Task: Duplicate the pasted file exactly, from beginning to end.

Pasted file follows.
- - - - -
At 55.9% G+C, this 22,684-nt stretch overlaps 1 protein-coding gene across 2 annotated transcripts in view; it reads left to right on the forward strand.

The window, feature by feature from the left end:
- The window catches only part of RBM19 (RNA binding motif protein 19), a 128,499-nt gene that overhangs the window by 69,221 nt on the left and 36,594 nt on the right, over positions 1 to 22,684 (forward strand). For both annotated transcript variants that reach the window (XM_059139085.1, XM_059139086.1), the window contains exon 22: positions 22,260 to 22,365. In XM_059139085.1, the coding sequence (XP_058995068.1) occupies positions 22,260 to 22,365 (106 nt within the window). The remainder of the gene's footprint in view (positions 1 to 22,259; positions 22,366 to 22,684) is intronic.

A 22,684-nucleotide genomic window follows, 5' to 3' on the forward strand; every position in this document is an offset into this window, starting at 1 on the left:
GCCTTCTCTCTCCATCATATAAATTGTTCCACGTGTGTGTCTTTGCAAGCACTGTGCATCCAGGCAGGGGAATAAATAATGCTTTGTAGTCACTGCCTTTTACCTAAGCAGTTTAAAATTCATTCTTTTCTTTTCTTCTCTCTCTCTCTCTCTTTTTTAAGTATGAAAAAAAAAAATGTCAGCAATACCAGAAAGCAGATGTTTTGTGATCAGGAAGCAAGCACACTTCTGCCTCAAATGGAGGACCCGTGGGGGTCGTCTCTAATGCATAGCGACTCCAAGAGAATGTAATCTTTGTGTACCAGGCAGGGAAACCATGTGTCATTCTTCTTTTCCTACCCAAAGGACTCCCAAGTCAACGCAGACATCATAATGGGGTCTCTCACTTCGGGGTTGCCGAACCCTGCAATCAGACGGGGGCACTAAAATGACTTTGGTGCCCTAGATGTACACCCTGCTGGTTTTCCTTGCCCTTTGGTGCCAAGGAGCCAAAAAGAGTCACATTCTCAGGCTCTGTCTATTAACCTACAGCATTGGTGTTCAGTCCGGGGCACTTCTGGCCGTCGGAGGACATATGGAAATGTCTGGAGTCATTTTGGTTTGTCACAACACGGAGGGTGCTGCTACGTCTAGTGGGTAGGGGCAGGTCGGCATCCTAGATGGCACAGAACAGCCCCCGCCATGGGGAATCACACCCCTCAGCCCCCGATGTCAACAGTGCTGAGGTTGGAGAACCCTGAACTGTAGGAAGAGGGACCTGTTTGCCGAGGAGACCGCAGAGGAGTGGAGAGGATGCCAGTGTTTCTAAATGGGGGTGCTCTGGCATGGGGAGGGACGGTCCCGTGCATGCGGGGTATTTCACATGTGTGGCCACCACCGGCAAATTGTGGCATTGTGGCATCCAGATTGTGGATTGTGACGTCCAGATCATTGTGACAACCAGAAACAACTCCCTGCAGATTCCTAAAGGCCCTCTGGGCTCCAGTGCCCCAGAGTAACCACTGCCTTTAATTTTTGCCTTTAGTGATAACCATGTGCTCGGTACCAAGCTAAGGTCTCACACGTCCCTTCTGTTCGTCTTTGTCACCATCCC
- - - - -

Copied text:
At 55.9% G+C, this 22,684-nt stretch overlaps 1 protein-coding gene across 2 annotated transcripts in view; it reads left to right on the forward strand.

The window, feature by feature from the left end:
- The window catches only part of RBM19 (RNA binding motif protein 19), a 128,499-nt gene that overhangs the window by 69,221 nt on the left and 36,594 nt on the right, over positions 1 to 22,684 (forward strand). For both annotated transcript variants that reach the window (XM_059139085.1, XM_059139086.1), the window contains exon 22: positions 22,260 to 22,365. In XM_059139085.1, the coding sequence (XP_058995068.1) occupies positions 22,260 to 22,365 (106 nt within the window). The remainder of the gene's footprint in view (positions 1 to 22,259; positions 22,366 to 22,684) is intronic.

A 22,684-nucleotide genomic window follows, 5' to 3' on the forward strand; every position in this document is an offset into this window, starting at 1 on the left:
GCCTTCTCTCTCCATCATATAAATTGTTCCACGTGTGTGTCTTTGCAAGCACTGTGCATCCAGGCAGGGGAATAAATAATGCTTTGTAGTCACTGCCTTTTACCTAAGCAGTTTAAAATTCATTCTTTTCTTTTCTTCTCTCTCTCTCTCTCTTTTTTAAGTATGAAAAAAAAAAATGTCAGCAATACCAGAAAGCAGATGTTTTGTGATCAGGAAGCAAGCACACTTCTGCCTCAAATGGAGGACCCGTGGGGGTCGTCTCTAATGCATAGCGACTCCAAGAGAATGTAATCTTTGTGTACCAGGCAGGGAAACCATGTGTCATTCTTCTTTTCCTACCCAAAGGACTCCCAAGTCAACGCAGACATCATAATGGGGTCTCTCACTTCGGGGTTGCCGAACCCTGCAATCAGACGGGGGCACTAAAATGACTTTGGTGCCCTAGATGTACACCCTGCTGGTTTTCCTTGCCCTTTGGTGCCAAGGAGCCAAAAAGAGTCACATTCTCAGGCTCTGTCTATTAACCTACAGCATTGGTGTTCAGTCCGGGGCACTTCTGGCCGTCGGAGGACATATGGAAATGTCTGGAGTCATTTTGGTTTGTCACAACACGGAGGGTGCTGCTACGTCTAGTGGGTAGGGGCAGGTCGGCATCCTAGATGGCACAGAACAGCCCCCGCCATGGGGAATCACACCCCTCAGCCCCCGATGTCAACAGTGCTGAGGTTGGAGAACCCTGAACTGTAGGAAGAGGGACCTGTTTGCCGAGGAGACCGCAGAGGAGTGGAGAGGATGCCAGTGTTTCTAAATGGGGGTGCTCTGGCATGGGGAGGGACGGTCCCGTGCATGCGGGGTATTTCACATGTGTGGCCACCACCGGCAAATTGTGGCATTGTGGCATCCAGATTGTGGATTGTGACGTCCAGATCATTGTGACAACCAGAAACAACTCCCTGCAGATTCCTAAAGGCCCTCTGGGCTCCAGTGCCCCAGAGTAACCACTGCCTTTAATTTTTGCCTTTAGTGATAACCATGTGCTCGGTACCAAGCTAAGGTCTCACACGTCCCTTCTGTTCGTCTTTGTCACCATCCC